A moss we pride ourselves on the strong, collaborative relationships we develop with contractors, but for some projects we find even more room to direct our designs by taking on the GC role directly. A visit (with camera AND drawings in hand) to our ongoing Racine Loft project demonstrates some of the ways that our hands-on approach to general contracting and design can benefit the process.
The Racine Loft: A Quick Conceptual Overview
This open loft felt too undefined for our clients, who wanted to update some poorly divided “rooms” and add in a studio, two bedrooms and a second bath, all without punching any additional windows into the exterior walls (in accordance with their HOA). Since the space only gets light from a small segment of the south wall and a bank of windows along the north, we wanted to avoid chopping up the space into closed boxes.
Our solution: an array of rooms arranged along the windowless east side of the unit and separated from the main space by a ribbon-wall of cabinet work and windows, which can borrow light and air from the main living area and its generous windows. The result will maintain the open, light-filled loft aesthetic of the living space augmented with livable bedrooms and work areas which add to its utility. Since the restrictive HOA ruling on new windows limits the loft’s visual connection with the outside, we’ll also be bringing nature into the space in the form of a rolling tree planter centerpiece for the living space.
moss design … and construction
By assuming the role of GC for the Racine Loft (Matt below with Steve our site superintendent), moss is able to maximize our design supervision of complex designed elements like the ribbon wall. Doing this work in-house allows us to ensure the quality, and adjust for the client’s wishes, as much as possible. The woodwork will be perfected by our millworker, Nunzio, as a series of fixed and operable window units which can be created offsite and popped into place once complete.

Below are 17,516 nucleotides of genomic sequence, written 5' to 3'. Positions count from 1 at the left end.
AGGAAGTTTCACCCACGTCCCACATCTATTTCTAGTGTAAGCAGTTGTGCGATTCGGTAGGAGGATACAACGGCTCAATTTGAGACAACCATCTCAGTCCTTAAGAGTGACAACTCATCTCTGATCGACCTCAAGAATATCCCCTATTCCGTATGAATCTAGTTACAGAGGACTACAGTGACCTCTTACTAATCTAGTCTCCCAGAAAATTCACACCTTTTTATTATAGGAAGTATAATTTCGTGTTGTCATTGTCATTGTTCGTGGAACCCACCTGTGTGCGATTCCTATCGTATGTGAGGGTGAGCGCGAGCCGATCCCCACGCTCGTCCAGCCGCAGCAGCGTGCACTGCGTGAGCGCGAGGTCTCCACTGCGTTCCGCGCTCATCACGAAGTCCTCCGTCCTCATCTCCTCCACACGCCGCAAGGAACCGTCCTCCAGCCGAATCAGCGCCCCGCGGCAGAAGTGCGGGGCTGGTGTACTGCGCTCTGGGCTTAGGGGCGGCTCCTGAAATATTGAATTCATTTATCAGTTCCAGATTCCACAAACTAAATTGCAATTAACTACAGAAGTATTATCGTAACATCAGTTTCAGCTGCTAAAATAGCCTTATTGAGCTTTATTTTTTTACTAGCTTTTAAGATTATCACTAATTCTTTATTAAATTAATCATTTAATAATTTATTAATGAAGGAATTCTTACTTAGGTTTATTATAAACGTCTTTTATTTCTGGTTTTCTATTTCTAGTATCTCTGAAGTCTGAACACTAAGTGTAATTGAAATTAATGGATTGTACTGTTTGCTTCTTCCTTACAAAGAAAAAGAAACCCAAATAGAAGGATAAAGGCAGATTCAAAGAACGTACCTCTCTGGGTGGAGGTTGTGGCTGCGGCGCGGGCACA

Experimenting to find perfection
This project held an element of playful experiment as we tried to find the best way to add some texture to the concrete floor of the shower unit. Our first concept was to simply embed beautiful river rocks in a concrete matrix, but the final result exposed too much aggregate. So we’ve improved on the idea with this commercial product pre-attached to a matting which we can then adjust by hand, replacing the mid-tone stones with black rock, to create a dramatic black and white element for the bathroom.
Turning old into new
These lights were hidden in the crawlspace under the stairs going up to another unit. One perfectly matches the two existing pendants in the kitchen—allowing us to add a third without replacing the first two. We’ve found a home for the other two lights in the master closet.
This sink is a 1940’s vintage Kolher farm house model which we found on Etsy and will be incorporating into the bathroom.
We’ll be using a custom sink, backsplash and shelf in the other bathroom custom fabricated for us by Vector Fabricating in the West Loop neighborhood. As with all moss projects, we seek to incorporate as many recycled, found and locally sourced objects into the design as possible. The projects where we do the general contracting are no different – we always love to loop in local products!
Check back in the next few months for more updates on the Racine Loft as well as a video about the design and construction process!